What's Wrong with These Pictures? A Contest

note: I published this article today on daily5REMODEL, and remodelers and home performance pros are weighing in with some excellent responses. Feel free to post your response here, but please also post it on d5R if you want to be eligible for the prize, a signed and inscribed copy of the forthcoming book Green Building: Principles and Practices in Residential Construction, by Carl Seville and Abe Kruger. - Leah Thayer

 

What's Wrong with These Pictures? A Contest

 

Homes submitted for green certifications are, in theory, built to a higher standard than most. Or that's the intention.

"In most cases, the contractors want to do the right thing," according to Carl Seville, who took the photos below. "But between not fully understanding what needs to be done and not having adequate time to supervise and inspect the work, things go wrong."

Seville (in pink shirt, with Michael Anschel), a former remodeling contractor, longtime green building trainer, popular blogger and author, took all of these photos. Most, but not all, were in homes he had been asked to inspect for certification under LEED, EarthCraft and/or the NAHB Green Building Standard.

And he has a challenge for you.

Each photo demonstrates at least one sloppy and/or dangerous and/or excessive building practice. Describe these problems, using the comment area below, and you could win a signed and personally inscribed copy of the forthcoming book by Carl and Abe Kruger, Green Building: Principles and Practices in Residential Construction.

The publisher's price for the book is $99.95. It's a gift from Carl and d5R to you if you provide the best response. Carl will pick the winner. [note: comments must be postedon d5R to be eligible.]

image 1

image 2

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image 3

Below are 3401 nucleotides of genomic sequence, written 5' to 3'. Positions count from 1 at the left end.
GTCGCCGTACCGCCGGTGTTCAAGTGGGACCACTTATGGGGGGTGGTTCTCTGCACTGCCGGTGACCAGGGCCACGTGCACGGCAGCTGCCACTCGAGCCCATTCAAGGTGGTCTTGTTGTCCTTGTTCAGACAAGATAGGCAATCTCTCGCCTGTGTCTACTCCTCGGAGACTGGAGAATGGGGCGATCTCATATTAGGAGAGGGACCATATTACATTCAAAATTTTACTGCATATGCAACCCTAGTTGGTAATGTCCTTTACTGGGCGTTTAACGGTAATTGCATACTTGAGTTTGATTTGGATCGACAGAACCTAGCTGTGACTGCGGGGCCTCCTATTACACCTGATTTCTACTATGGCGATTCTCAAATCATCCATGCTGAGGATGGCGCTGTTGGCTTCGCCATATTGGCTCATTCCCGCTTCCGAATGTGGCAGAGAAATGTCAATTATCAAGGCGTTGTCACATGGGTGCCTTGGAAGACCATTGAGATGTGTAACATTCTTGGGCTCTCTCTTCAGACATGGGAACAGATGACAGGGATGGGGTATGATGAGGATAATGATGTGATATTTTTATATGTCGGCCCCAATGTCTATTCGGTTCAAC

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image 4

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image 5

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image 6

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image 7

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Provide your answers below if you like, as well as on d5R to be eligible for the book. Identify which photos you're referring to, and remember to include your name if you wish to be identified.

Tip: Check out Carl's blog at Green Building Advisor -- and this post in particular for some of his building pet peeves.

 


 

Views: 277

Tags: Carl, Seville, building, contest, daily5Remodel, mistakes, remodeling, science

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Comment by William H Nickerson on November 21, 2011 at 5:19am

As soon as its published...WHAT!

Comment by William H Nickerson on November 21, 2011 at 5:16am

1]single top plate.

2]slopply foam job,shallow thickness

3]hole in the ductwork?

4]siding cut too low,terrible weave,water problems

5]bad valley work

6]reverse fall on attached roof

7]no flashing

Comment by Carl Seville on November 17, 2011 at 1:46pm

Jon - Thanks for the comment.  The problem with the foam is not that it's uneven, rather it's way too thin, only about 4"maximum.  The strapping was done by the framer to even out a sloped ceiling with a duct chase (no thought given to duct location).  SInce this house is in the south, thermal bridging is not much on people's minds, and in fact, it doesn't give us anywhere near the heat loss you get in extreme cold climates.  

Comment by Jon Haehnel on November 17, 2011 at 1:36pm

I think image 2 is more than uneven insualtion.  It's open cell foam insulation and that always looks uneven.  I think it is that they added strapping to the rafters to increase cavity depth and the ran the strapping parallel to the rafters when they had the chance to run it perpendicular and reduce thermal bridging through the rafters.  I'll bet the foamer asked for that because it it faster to foam with the roof bays open than with strapping interrupting the bays every 16". 

Image 5 is a classic- terrible water shed.   

Comment by Robert H on November 17, 2011 at 11:39am

1 Definately not  a job using advanced framing

2 Uneven insualtion with at least 1 area having minimal insualtion.

3  Hole in trunk line.  What are they trying to do with the insulation

4 Water is funneled in to side of house due to valley

5 Another bad valley channeling water against the structure

6 Roof slopes back to structure

7 No flashing

Comment by Bryce Cramer on November 17, 2011 at 10:02am

Photo 1 has way more jack studs than required.

Photo 2 is under-insulated in the one rafter cavity.

Photo 3 someone left an unsealed hole in supply duct.

Photo 4, valley is running into side of house.

Photo 5, wood facia is running into roofing and gutter splash....most likely will rot out.

Photo 6. Overhang to left of support post is not cantilevered.....ladder construction used, will sag.

Photo 7, no sealing tape or flashing around brick mold.

 

 

 

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